My conclusion is applications that use big transactions will not see much benefit from named pipes, but apps that use small/short transactions will definitely benefit from using named pipes over TCP/IP (or UNIX socket on *NIX).
[23 Dec 2010 20:35] Vladislav Vaintroub
Interesting. sysbench I was using has quite small transactions, and pipe was not a big deal there.  Anyway, if you have a benchmark, it makes sense to describe that benchmark,so other people at least attempt to script it. To my knowledge, the only tools MySQL performance QA team has are sysbench and DBT2 (sort-of TPCC)
[23 Dec 2010 21:56] Justin Cranford
Unfortunately I cannot post the benchmark, but the lesson is to always do your own benchmark. One man's benchmark may or may not apply to your own workload.

I ran my benchmark again through 8 different scenarios to test each of these configuration options:

1) innodb_flush_log_at_trx_commit ("1" or "2")
2) Turn off Windows write-cache buffer flushing on the device (Win 7 Device Mgr)
3) Named Pipe versus TCP/IP

When the defaults in MySQL and Win7 Device Mgr are used, performance is terrible. Commits take ~27 milliseconds each. The benefit of using Named Pipe (27.148msec) versus TCP/IP (27.335msec) is there, but trivial.

Setting "innodb_flush_log_at_trx_commit=2" OR checking "Turn off Windows write-cache buffer flushing on the device" for the HDD in Windows 7 Device Manager drastically improved COMMIT performance in MySQL. It drops down to 0.25-0.75 milliseconds, or about 100x faster. Again the benefit of Named Pipe was there, but it is much more significant because commit times are on the same order of latency times.

The best possible configuration I found was change both defaults in MySQL and Win. Average commit times dropped to 0.2404msec with Named Pipe, and 0.3362 with TCP/IP.

I am not going to make a generalization because everyone should always do their own benchmarking, but optimal performance for me was using these three configuration settins.

1) MySQL my.ini

 - enable-named-pipe
 - innodb_flush_log_at_trx_commit=2 (or 0 if you wish)

2) Check "Turn off Windows write-cache buffer flushing on the device" in Windows 7/Vista Device Manager (if-and-only-if UPS or laptop battery backup)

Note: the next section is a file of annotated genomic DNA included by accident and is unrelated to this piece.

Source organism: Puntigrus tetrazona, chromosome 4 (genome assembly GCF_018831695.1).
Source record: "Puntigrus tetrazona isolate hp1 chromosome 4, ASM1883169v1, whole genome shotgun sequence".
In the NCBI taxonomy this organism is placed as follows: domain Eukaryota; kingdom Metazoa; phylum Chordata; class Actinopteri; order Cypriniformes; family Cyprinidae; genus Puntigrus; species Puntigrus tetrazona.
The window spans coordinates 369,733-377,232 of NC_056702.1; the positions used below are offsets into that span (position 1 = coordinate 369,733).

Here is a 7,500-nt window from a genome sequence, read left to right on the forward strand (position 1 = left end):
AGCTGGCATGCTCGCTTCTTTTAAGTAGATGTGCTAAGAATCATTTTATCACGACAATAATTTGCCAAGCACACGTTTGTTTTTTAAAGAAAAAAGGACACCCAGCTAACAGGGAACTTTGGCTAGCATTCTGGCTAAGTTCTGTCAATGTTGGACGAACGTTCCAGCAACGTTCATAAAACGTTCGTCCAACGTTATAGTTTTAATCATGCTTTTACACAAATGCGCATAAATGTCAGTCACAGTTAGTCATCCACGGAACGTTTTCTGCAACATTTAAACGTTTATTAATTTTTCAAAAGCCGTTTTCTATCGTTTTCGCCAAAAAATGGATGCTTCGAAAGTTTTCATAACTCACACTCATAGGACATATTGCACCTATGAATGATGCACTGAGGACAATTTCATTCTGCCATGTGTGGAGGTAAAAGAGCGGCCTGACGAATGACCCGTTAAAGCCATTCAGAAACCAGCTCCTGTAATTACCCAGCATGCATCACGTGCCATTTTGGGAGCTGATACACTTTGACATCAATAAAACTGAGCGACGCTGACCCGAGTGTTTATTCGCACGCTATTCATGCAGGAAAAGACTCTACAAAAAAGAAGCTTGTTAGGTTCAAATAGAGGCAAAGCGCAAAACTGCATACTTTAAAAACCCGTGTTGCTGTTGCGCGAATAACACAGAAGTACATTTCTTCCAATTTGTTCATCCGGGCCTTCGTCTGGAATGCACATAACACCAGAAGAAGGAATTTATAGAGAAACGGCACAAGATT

3) Use Named Pipe (or UNIX socket) instead of "TCP/IP".

4) Disable last access modification time (Windows reg hack, *NIX fstab noatime)
[23 Dec 2010 22:07] Vladislav Vaintroub
>Unfortunately I cannot post the benchmark, but the lesson is to always do your > own benchmark. One man's benchmark may or may not apply to your own workload.

This is true, but if one is writing DBMS then it is best to run everybody else's emulated workloads. Simple tools like sysbench are fine more of the times, more complicated tools like TPCC are better, but the more different scenarios, the better coverage it gets  would descrease probability for regression.
[24 Dec 2010 7:42] James Day
Justin, please upload as files the my.ini files for both the 5.1 and 5.5 versions. SHOW GLOBAL STATUS output just after the test on both and SHOW INNODB STATUS just before it ends would  also be nice, check that the averages are over more than 0 seconds, a few lines from the top. INNODB STATUS just before the end because the results will change as soon as the test ends and it starts doing more background work.

One change between 5.1 and 5.5 is that concurrent transaction commits for InnoDB now work provided sync_binlog is 0, but didn't work in 5.1. if you're using 0 then as a test you might try setting sync_binlog = 10000 to see if that changes things. sync_binlog =1 is often mentioned but that causes a binary log flush at every transaction commit and would be expected to make things slower. I suggested trying 100000 as a value that's not 0 but won't add many fsyncs.

I'm a little surprised that you had to do anything to disable last access time tracking. The default at least for consumer Windows 7 is the same as Vista, last access time logging turned off. So there should be no need to try to use a noatime equivalent.

Most benchmarks of MySQL, whoever does them, have the binary log turned off, innodb_support_xa turned off and innodb_flush_log_at_trx_commit = 0. That's an assumption that files never become damaged (so binlog not needed), that order of transactions in the binary log can be different from InnoDB (unsafe assumption, because restores may not match production data) and that the server never has a power loss (else recent transactions might be lost). The reason people tend to use those settings is that they disable a lot of fsyncs and those are very slow. But that's benchmarks. If your real world performance is worse with the same settings and hardware, we want to work with you to find out why, so we can either explain it or fix it.

If you have one of our support contracts please open a support issue about this as well.
[25 Dec 2010 14:04] James Day
In addition to the sync_binlog setting I mentioned, you might also usefully check the effect of changing innodb_commit_concurrency from 0/unlimited if you have sync_binlog set to 0. This may be helpful for I/O limited workloads, with settings such as 4, 8 or 16 possibly being useful.